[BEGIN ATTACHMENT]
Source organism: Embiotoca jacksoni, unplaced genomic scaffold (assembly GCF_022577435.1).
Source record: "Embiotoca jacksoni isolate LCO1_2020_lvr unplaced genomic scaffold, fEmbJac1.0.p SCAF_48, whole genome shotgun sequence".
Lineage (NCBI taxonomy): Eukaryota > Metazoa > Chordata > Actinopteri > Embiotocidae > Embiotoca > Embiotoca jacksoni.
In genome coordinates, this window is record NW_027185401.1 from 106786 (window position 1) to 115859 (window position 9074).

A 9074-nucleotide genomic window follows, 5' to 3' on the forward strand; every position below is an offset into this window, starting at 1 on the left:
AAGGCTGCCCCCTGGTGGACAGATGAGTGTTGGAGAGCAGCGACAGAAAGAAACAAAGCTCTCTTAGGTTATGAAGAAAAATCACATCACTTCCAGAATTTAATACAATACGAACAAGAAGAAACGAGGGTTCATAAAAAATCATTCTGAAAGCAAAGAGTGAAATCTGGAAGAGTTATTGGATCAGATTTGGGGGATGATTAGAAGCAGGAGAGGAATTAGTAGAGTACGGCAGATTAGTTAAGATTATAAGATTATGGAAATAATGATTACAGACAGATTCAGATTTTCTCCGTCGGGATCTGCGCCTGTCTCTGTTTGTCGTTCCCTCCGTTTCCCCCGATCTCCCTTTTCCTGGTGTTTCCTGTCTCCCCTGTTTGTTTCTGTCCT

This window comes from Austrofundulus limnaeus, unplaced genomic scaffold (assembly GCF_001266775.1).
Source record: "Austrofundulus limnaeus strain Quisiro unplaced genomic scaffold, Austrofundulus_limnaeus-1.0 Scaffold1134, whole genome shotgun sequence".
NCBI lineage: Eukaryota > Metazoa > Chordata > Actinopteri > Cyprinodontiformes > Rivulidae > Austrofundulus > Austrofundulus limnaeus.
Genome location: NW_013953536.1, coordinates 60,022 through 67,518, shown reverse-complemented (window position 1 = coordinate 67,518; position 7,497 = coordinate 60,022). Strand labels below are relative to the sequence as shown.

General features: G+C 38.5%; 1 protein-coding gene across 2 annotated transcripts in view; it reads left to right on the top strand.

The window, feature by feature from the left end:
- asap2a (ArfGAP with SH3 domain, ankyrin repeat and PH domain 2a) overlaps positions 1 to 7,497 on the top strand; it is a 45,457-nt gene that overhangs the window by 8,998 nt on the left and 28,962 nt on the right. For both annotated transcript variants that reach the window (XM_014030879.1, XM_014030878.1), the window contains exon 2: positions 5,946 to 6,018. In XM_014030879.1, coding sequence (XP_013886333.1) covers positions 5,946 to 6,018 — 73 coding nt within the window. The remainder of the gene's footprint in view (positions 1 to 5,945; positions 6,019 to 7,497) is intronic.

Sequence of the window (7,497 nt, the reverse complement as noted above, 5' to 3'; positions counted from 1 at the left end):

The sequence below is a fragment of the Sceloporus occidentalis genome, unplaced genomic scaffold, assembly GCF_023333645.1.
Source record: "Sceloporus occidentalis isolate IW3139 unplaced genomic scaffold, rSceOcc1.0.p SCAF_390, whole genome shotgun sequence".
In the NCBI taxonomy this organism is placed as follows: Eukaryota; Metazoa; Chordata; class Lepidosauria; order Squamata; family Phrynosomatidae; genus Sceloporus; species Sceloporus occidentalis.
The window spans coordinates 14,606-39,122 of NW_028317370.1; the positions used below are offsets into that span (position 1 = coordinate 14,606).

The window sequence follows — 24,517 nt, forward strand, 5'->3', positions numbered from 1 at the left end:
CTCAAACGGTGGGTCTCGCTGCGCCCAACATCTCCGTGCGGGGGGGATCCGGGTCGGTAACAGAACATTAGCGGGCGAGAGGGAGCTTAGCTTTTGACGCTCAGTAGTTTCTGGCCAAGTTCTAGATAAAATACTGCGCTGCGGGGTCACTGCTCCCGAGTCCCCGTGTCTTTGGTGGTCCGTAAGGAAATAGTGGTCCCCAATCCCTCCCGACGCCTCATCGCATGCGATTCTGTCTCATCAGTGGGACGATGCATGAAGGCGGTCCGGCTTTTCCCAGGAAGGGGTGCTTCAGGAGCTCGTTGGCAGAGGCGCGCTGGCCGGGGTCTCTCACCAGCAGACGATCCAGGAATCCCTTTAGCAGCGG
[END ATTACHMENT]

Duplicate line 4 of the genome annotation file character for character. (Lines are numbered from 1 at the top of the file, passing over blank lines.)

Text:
In genome coordinates, this window is record NW_027185401.1 from 106786 (window position 1) to 115859 (window position 9074).